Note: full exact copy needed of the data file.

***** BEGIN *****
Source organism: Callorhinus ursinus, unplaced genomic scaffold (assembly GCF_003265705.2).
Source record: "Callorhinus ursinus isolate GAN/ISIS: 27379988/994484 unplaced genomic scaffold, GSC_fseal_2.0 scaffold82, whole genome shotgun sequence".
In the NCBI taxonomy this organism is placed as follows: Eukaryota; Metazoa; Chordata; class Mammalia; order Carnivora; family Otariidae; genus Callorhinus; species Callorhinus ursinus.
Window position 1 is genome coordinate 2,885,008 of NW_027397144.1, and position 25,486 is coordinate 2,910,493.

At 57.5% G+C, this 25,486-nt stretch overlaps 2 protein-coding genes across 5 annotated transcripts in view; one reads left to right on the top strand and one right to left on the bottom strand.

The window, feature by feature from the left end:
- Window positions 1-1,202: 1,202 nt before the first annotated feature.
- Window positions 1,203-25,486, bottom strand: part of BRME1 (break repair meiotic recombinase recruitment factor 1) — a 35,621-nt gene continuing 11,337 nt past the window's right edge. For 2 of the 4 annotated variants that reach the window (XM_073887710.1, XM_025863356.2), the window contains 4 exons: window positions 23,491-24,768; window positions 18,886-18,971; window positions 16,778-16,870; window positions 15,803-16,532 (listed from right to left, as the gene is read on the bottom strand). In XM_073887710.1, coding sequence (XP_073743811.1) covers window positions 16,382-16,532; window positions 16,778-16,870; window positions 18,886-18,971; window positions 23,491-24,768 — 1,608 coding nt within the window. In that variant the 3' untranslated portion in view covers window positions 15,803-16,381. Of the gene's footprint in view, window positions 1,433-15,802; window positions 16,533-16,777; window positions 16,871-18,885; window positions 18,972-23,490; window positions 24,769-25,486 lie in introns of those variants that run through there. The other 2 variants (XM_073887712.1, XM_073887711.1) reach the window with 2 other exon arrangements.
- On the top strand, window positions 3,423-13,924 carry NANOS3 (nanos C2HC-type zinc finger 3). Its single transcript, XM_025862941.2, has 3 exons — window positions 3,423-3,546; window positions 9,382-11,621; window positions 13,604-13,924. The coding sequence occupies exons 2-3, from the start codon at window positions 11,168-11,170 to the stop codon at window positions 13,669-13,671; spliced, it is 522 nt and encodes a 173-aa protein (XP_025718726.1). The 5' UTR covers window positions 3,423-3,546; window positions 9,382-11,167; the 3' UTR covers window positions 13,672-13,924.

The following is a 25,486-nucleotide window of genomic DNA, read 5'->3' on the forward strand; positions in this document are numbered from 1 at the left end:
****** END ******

Source organism: Callorhinus ursinus, unplaced genomic scaffold (assembly GCF_003265705.2).
Source record: "Callorhinus ursinus isolate GAN/ISIS: 27379988/994484 unplaced genomic scaffold, GSC_fseal_2.0 scaffold82, whole genome shotgun sequence".
In the NCBI taxonomy this organism is placed as follows: Eukaryota; Metazoa; Chordata; class Mammalia; order Carnivora; family Otariidae; genus Callorhinus; species Callorhinus ursinus.
Window position 1 is genome coordinate 2,885,008 of NW_027397144.1, and position 25,486 is coordinate 2,910,493.

At 57.5% G+C, this 25,486-nt stretch overlaps 2 protein-coding genes across 5 annotated transcripts in view; one reads left to right on the top strand and one right to left on the bottom strand.

The window, feature by feature from the left end:
- Window positions 1-1,202: 1,202 nt before the first annotated feature.
- Window positions 1,203-25,486, bottom strand: part of BRME1 (break repair meiotic recombinase recruitment factor 1) — a 35,621-nt gene continuing 11,337 nt past the window's right edge. For 2 of the 4 annotated variants that reach the window (XM_073887710.1, XM_025863356.2), the window contains 4 exons: window positions 23,491-24,768; window positions 18,886-18,971; window positions 16,778-16,870; window positions 15,803-16,532 (listed from right to left, as the gene is read on the bottom strand). In XM_073887710.1, coding sequence (XP_073743811.1) covers window positions 16,382-16,532; window positions 16,778-16,870; window positions 18,886-18,971; window positions 23,491-24,768 — 1,608 coding nt within the window. In that variant the 3' untranslated portion in view covers window positions 15,803-16,381. Of the gene's footprint in view, window positions 1,433-15,802; window positions 16,533-16,777; window positions 16,871-18,885; window positions 18,972-23,490; window positions 24,769-25,486 lie in introns of those variants that run through there. The other 2 variants (XM_073887712.1, XM_073887711.1) reach the window with 2 other exon arrangements.
- On the top strand, window positions 3,423-13,924 carry NANOS3 (nanos C2HC-type zinc finger 3). Its single transcript, XM_025862941.2, has 3 exons — window positions 3,423-3,546; window positions 9,382-11,621; window positions 13,604-13,924. The coding sequence occupies exons 2-3, from the start codon at window positions 11,168-11,170 to the stop codon at window positions 13,669-13,671; spliced, it is 522 nt and encodes a 173-aa protein (XP_025718726.1). The 5' UTR covers window positions 3,423-3,546; window positions 9,382-11,167; the 3' UTR covers window positions 13,672-13,924.

The following is a 25,486-nucleotide window of genomic DNA, read 5'->3' on the forward strand; positions in this document are numbered from 1 at the left end: